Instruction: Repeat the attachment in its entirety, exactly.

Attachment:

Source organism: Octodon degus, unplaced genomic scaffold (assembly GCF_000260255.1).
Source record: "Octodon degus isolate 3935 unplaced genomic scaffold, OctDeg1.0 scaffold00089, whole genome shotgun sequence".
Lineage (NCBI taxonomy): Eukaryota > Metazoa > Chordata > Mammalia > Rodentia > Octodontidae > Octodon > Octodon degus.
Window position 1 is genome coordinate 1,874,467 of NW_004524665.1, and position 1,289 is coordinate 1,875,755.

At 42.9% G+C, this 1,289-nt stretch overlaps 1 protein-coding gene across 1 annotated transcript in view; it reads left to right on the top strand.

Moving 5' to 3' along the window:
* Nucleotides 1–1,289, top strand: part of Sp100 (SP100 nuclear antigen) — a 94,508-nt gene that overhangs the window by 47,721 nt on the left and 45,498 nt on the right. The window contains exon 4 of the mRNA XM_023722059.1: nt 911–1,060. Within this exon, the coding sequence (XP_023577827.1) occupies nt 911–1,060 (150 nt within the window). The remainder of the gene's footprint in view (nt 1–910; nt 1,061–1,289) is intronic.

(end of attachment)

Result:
Source organism: Octodon degus, unplaced genomic scaffold (assembly GCF_000260255.1).
Source record: "Octodon degus isolate 3935 unplaced genomic scaffold, OctDeg1.0 scaffold00089, whole genome shotgun sequence".
Lineage (NCBI taxonomy): Eukaryota > Metazoa > Chordata > Mammalia > Rodentia > Octodontidae > Octodon > Octodon degus.
Window position 1 is genome coordinate 1,874,467 of NW_004524665.1, and position 1,289 is coordinate 1,875,755.

At 42.9% G+C, this 1,289-nt stretch overlaps 1 protein-coding gene across 1 annotated transcript in view; it reads left to right on the top strand.

Moving 5' to 3' along the window:
* Nucleotides 1–1,289, top strand: part of Sp100 (SP100 nuclear antigen) — a 94,508-nt gene that overhangs the window by 47,721 nt on the left and 45,498 nt on the right. The window contains exon 4 of the mRNA XM_023722059.1: nt 911–1,060. Within this exon, the coding sequence (XP_023577827.1) occupies nt 911–1,060 (150 nt within the window). The remainder of the gene's footprint in view (nt 1–910; nt 1,061–1,289) is intronic.